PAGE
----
heads ready to draw upon in order to produce
    fluent, accurate and meaningful language.
  • How then are the learners going to learn the
    lexical items they need?

  • One of the criticisms levelled at the Lexical
    Approach is its lack of a detailed learning
    theory. It is worth noting, however, that Lewis
    (1993) argues the Lexical Approach is not a break
    with the Communicative Approach, but a
    development of it.

According to Lewis
  • Language is not learnt by learning individual
    sounds and structures and then combining them,
    but by an increasing ability to break down wholes
    into parts.
  • Grammar is acquired by a process of observation,
    hypothesis and experiment.
  • We can use whole phrases without understanding
    their constituent parts.
  • Acquisition is accelerated by contact with a
    sympathetic interlocutor with a higher level of
    competence in the target language.

Schmitt (2000)
  • Schmitt 'the mind stores and processes these
    lexical chunks as individual wholes.' The mind
    is able to store large amounts of information in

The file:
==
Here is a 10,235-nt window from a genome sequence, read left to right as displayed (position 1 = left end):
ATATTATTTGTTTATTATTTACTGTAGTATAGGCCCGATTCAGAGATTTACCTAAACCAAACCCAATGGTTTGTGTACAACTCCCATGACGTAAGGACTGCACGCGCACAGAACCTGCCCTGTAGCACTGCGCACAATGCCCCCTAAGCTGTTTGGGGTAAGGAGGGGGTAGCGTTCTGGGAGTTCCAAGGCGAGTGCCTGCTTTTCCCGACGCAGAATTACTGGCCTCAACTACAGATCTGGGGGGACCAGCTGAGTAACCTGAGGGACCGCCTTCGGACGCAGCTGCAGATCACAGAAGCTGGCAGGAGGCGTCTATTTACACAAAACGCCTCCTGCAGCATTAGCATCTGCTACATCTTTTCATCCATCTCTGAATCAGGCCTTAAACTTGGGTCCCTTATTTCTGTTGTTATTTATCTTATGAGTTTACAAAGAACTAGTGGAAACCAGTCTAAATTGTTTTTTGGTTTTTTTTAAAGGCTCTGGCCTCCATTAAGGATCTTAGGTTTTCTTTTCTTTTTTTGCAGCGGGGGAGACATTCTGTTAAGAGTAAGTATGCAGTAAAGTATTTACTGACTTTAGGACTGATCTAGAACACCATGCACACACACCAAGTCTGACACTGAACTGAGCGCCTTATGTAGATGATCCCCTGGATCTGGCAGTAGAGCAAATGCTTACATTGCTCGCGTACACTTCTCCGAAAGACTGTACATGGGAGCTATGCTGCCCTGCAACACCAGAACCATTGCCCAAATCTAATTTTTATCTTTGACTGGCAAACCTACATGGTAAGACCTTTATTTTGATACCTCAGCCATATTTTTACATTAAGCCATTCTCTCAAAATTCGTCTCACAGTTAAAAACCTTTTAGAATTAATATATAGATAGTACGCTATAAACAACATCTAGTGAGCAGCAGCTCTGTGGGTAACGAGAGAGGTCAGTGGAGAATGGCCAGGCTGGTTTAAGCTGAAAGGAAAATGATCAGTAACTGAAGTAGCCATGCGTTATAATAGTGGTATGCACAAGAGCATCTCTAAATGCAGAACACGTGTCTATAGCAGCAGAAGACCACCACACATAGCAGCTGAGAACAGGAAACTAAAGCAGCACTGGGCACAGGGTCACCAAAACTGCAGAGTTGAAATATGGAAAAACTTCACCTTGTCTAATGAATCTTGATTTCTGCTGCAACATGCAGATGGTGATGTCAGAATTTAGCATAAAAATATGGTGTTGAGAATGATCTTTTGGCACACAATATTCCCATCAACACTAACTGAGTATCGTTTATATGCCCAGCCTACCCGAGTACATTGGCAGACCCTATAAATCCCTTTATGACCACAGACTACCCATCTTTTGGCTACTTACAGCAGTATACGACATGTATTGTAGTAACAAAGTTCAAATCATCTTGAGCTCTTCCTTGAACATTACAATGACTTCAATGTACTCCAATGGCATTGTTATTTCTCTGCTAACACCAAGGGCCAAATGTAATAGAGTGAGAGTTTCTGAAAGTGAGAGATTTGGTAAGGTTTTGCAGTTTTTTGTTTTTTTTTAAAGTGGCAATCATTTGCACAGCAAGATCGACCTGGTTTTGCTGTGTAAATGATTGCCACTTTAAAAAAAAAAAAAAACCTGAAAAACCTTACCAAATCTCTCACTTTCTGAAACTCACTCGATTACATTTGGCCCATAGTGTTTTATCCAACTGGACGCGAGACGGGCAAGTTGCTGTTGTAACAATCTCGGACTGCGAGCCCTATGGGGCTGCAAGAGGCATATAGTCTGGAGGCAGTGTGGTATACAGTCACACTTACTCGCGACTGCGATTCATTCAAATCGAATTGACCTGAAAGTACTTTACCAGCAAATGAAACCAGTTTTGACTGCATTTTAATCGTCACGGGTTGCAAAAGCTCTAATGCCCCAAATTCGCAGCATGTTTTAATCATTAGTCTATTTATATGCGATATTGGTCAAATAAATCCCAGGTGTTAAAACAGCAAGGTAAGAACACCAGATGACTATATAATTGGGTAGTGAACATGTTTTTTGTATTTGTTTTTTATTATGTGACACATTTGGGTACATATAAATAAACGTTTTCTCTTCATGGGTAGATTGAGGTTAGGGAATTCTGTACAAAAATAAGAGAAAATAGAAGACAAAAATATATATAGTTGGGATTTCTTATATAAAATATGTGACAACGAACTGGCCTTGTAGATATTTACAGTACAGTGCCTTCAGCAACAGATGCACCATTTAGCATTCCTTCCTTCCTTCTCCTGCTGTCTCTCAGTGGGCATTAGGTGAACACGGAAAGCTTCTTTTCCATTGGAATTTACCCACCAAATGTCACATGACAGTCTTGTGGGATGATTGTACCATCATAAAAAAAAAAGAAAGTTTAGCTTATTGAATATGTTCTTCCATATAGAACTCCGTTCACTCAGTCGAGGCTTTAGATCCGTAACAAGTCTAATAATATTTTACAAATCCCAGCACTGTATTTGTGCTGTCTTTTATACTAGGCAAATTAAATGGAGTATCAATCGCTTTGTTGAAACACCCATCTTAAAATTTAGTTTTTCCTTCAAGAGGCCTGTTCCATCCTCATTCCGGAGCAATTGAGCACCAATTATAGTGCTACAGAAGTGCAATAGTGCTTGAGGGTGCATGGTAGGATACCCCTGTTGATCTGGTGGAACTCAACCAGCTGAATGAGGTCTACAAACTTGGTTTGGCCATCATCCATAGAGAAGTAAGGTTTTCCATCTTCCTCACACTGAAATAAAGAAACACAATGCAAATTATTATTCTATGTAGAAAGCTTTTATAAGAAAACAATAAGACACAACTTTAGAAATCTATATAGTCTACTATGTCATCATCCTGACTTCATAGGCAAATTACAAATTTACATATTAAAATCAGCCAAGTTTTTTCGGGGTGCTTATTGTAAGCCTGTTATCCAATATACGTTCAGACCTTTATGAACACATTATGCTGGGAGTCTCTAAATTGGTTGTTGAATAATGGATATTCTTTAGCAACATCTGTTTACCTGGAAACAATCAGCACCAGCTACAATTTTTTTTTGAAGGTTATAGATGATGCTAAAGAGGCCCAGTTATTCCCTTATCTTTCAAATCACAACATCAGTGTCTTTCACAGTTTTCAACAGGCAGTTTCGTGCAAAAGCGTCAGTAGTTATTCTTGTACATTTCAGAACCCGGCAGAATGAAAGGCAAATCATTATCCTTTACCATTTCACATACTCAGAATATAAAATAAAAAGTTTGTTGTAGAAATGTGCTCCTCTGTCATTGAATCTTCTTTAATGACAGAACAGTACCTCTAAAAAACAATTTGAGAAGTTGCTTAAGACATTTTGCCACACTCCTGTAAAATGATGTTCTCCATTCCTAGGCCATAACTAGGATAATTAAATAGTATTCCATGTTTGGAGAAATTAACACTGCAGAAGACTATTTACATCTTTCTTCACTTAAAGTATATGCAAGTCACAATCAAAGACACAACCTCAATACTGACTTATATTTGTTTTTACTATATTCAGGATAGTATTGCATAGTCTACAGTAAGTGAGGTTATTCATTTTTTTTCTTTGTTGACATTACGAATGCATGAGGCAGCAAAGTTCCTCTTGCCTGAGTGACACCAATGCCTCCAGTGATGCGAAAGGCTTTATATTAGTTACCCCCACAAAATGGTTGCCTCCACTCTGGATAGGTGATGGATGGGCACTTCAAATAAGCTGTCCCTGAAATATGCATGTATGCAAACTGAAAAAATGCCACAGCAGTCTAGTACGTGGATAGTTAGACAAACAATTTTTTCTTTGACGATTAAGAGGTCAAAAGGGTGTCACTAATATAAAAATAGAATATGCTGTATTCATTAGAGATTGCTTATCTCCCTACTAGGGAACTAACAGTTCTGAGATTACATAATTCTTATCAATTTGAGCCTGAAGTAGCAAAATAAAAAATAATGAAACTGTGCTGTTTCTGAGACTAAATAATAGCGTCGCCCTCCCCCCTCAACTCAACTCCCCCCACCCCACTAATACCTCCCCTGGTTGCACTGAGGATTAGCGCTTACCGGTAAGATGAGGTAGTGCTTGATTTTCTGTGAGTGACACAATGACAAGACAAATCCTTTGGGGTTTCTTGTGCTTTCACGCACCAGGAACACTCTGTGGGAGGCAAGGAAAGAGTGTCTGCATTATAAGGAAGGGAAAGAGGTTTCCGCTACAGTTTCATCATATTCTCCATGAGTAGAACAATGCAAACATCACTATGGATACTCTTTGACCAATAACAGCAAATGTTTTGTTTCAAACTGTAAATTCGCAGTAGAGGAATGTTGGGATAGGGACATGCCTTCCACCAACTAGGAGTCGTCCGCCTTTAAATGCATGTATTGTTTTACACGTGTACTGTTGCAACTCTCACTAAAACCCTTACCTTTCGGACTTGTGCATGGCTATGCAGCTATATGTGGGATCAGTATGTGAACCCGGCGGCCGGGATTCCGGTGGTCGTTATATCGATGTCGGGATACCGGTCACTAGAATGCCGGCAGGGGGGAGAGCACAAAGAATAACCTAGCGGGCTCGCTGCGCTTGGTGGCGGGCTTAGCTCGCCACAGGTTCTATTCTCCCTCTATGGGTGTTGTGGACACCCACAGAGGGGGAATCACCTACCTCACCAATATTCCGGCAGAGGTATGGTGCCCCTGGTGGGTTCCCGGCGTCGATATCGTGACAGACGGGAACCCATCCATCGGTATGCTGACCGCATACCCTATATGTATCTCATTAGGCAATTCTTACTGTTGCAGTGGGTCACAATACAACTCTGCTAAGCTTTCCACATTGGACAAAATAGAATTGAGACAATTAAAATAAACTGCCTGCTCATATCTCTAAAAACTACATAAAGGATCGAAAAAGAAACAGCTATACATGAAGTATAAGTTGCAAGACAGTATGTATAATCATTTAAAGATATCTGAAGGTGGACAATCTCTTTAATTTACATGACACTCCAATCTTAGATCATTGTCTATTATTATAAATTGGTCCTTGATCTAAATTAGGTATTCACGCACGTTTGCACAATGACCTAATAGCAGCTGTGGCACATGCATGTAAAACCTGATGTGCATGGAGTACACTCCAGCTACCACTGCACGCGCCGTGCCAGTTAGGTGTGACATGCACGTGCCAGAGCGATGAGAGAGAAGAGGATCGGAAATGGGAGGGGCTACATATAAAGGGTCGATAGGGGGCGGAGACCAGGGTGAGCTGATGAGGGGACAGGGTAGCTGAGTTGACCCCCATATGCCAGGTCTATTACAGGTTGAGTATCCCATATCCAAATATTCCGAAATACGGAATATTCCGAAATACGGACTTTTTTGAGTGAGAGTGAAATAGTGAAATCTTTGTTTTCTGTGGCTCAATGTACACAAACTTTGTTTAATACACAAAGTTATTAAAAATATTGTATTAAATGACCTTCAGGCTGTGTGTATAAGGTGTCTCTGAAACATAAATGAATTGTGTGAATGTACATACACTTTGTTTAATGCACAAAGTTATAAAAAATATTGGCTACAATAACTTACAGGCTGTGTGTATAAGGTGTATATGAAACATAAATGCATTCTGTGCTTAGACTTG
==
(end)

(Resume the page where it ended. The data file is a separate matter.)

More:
long term memory but its short term capacity is
    much more limited, when producing language in
    speech for example, so it is much more efficient
    for the brain to recall a chunk of language as if
    it were one piece of information. 'Figment of his
    imagination' is, therefore, recalled as one piece
    of information rather than four separate words.

Lexical approach Principle 1- Grammaticalised
  • The basic principle of the lexical approach is
    "Language is grammaticalised lexis, not
    lexicalised grammar"(Lewis 1993). In other words,
    lexis is central in creating meaning, grammar
    plays a subservient managerial role. If you
    accept this principle then the logical
    implication is that we should spend more time
    helping learners develop their stock of phrases,
    and less time on grammatical structures.

  • Chris Carlos tells me Naomi fancies him.Ivor
    It's just a figment of his imagination.
  • Has Ivor accessed 'figment' and
    'imagination' from his vocabulary store and then
    accessed the structure itto be adverb
    article noun of possessive adjective noun
    from the grammar store?
  • Or is it more likely that Ivor has accessed
    the whole chunk in one go?